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Is Europe entering a medical cannabis golden age?



German decriminalization and medical cannabis legalization appears to be leading the European Union into a golden age for medical weed on The Continent. 

That’s the perspective from International Cannabis Business Conference CEO Alex Rogers, who chatted with Leafly live on Instagram May 11 from his base in Slovenia.

Human rights law have given cover to personal cannabis freedoms like a proposed 3 plants, 25 grams, and personal possession at the national level in Germany. 

Medical cannabis pilot programs should yield the first German dispensaries.

“This is Europe’s time. Now, it’s actually happening.”

Alex Rogers, CEO, International Cannabis Business Conference

Consequently, ‘social club’ models may likely take root in Germany, the way they already have in Barcelona, Spain—and the way they did in California at the dawn of medical cannabis legalization in the 2000s. CBD, hemp, and seed commerce have already taken off in Europe. 

“This is Europe’s time,” said Rogers. “Now, it’s actually happening.”

Watch the entire interview by clicking on this embed:

The International Cannabis Business Conference-Berlin goes down at the end of June, amid a 30,000-person consumer festival and expo called Mary Jane Berlin June 23-25. American dollars go further than ever in Europe right now, and the weather has begin heating up—making now the time to make sure your passport is current and book a trip.


7 trends coming to your cannabis from Spannabis

Here’s a related video from Spannabis 2023

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B.C. decriminalization

Did Portugal Really Decriminalize Drugs? – Cannabis | Weed | Marijuana




Did Portugal really decriminalize drugs? This seems like an obvious answer. In 2001, the European country decriminalized drugs. While possession and use were (and still are) technically illegal, the authorities treat it as a public health issue rather than a criminal offence.

The success of this program has prompted other jurisdictions, such as British Columbia, to try their hand at decriminalization.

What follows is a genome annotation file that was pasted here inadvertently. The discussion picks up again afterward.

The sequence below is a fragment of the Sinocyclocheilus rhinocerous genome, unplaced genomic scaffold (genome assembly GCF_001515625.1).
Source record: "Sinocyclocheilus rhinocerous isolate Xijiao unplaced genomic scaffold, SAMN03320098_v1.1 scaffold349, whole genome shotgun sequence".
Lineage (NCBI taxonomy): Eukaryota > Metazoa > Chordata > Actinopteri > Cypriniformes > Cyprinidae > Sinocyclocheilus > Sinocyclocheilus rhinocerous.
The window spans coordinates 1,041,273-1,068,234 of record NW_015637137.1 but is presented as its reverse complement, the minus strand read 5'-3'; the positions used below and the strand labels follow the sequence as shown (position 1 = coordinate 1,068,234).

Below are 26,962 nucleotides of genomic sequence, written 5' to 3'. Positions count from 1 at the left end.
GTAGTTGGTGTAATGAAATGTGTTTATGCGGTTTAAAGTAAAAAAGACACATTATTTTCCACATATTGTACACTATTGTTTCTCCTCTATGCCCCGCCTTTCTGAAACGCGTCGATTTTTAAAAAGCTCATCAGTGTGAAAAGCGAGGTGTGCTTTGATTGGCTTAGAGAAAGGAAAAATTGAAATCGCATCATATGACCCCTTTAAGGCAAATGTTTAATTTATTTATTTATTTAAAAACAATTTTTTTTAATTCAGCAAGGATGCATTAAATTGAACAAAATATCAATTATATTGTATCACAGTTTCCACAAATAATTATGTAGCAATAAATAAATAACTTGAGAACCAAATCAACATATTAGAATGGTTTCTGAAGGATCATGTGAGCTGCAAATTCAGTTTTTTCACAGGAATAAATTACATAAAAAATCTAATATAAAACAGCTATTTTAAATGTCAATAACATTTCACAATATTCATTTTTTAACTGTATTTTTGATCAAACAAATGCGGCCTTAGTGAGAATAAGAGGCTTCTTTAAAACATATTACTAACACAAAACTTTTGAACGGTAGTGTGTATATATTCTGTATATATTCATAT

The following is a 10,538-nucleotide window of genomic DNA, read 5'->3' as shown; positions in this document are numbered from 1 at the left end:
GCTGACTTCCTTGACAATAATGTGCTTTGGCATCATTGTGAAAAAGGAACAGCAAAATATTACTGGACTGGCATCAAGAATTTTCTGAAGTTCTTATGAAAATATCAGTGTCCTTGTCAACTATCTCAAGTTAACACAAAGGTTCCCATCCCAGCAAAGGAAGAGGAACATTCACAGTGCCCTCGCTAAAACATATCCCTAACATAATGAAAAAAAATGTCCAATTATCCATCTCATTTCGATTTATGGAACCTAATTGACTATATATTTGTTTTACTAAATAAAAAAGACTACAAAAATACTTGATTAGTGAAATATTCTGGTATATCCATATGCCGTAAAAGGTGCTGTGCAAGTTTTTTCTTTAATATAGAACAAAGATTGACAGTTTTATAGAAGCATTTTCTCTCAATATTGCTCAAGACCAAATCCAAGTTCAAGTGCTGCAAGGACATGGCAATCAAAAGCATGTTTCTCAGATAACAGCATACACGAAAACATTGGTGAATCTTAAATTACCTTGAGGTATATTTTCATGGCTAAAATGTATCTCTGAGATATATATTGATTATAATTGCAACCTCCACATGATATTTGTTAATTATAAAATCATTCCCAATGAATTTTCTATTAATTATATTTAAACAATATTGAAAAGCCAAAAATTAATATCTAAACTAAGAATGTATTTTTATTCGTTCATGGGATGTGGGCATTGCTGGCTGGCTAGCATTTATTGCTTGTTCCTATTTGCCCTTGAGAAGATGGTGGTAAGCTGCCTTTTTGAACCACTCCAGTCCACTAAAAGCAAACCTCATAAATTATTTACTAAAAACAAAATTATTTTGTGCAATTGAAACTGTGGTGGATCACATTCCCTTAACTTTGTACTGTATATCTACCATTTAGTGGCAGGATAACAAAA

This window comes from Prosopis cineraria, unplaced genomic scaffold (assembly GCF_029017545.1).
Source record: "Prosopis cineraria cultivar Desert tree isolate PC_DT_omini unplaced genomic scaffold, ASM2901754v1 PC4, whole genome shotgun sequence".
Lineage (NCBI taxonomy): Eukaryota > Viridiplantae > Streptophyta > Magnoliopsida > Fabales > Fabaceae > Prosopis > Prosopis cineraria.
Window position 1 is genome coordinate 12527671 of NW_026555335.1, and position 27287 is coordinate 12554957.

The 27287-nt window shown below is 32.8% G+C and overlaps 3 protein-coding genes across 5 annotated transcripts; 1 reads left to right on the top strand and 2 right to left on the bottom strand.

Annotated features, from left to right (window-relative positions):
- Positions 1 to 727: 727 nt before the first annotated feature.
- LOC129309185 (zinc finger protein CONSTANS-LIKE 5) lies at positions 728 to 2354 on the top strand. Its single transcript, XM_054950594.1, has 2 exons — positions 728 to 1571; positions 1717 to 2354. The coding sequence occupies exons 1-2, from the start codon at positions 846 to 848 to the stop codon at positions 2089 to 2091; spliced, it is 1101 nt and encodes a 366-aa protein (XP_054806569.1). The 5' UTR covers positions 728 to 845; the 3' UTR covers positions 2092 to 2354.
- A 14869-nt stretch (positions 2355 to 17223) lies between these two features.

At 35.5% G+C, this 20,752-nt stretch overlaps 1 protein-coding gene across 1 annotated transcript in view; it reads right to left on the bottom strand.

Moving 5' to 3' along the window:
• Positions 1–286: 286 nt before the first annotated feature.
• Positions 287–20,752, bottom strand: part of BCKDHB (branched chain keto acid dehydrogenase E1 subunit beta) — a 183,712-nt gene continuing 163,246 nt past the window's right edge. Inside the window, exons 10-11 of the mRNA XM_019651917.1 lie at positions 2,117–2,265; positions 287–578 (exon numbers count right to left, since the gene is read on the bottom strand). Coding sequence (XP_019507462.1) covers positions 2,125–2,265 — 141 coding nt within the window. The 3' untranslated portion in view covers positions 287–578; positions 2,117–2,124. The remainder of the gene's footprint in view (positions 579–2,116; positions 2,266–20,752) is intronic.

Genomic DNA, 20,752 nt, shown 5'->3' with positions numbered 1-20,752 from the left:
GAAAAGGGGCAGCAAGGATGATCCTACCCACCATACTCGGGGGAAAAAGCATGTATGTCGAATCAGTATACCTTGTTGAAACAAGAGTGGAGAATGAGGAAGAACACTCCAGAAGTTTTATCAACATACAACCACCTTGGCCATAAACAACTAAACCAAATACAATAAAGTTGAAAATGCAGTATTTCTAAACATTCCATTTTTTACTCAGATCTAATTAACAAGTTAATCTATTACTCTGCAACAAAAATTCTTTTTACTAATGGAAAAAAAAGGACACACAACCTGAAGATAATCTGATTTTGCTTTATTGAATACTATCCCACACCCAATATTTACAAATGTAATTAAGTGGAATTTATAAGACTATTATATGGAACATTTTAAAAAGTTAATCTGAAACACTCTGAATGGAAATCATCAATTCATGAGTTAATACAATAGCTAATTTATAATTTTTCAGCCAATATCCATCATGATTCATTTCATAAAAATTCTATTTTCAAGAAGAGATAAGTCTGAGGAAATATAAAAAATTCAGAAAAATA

However, there are substantial differences between the two. Whereas Portugal has over sixty therapeutic communities designed to eliminate addictive behaviour, British Columbia has zero of these communities.

Instead, the B.C. government is providing a “safe supply” brought to you by large pharmaceutical companies. The same ones that help foster the opioid crisis that requires this “safe supply.”

In B.C., if police catch you with decriminalized drugs, they hand over literature. In Portugal, authorities referred you to a “dissuasion commission.”

So did Portugal really decriminalize drugs? On the surface, yes. But as we experienced with COVID, making something a “public health” issue doesn’t mean you won’t be forced against your will.

Did Portugal Really Decriminalize Drugs?

Did Portugal Really Decriminalize Drugs?

Since 2001, Portuguese citizens caught with a small amount of illegal drugs for personal use aren’t arrested or given criminal records. Instead, police refer them to a “dissuasion commission” that consists of psychologists, social workers, and legal advisors.

The commission evaluates the individual’s drug use and decides whether they need treatment, education, or advice on reducing their drug use.

As Dr. Julian Somers told CLN, “They’re not saying overcoming addiction means not using drugs anymore. They say overcoming addiction means being socially reintegrated.”

The Portuguese recognized that it wasn’t drug use per se causing social problems. It was the individual’s relationship to drugs.

Cannabis connoisseurs are well aware of how little the pharmacology of the drug matters. When we consume cannabis, some experience joy, euphoria, or creativity. At the same time, others experience paranoia or anxiety. Some are social consumers, while others prefer to use cannabis alone before bed.

Since the Portuguese government accepted this fact about drugs, they were able to craft a decriminalization policy that worked.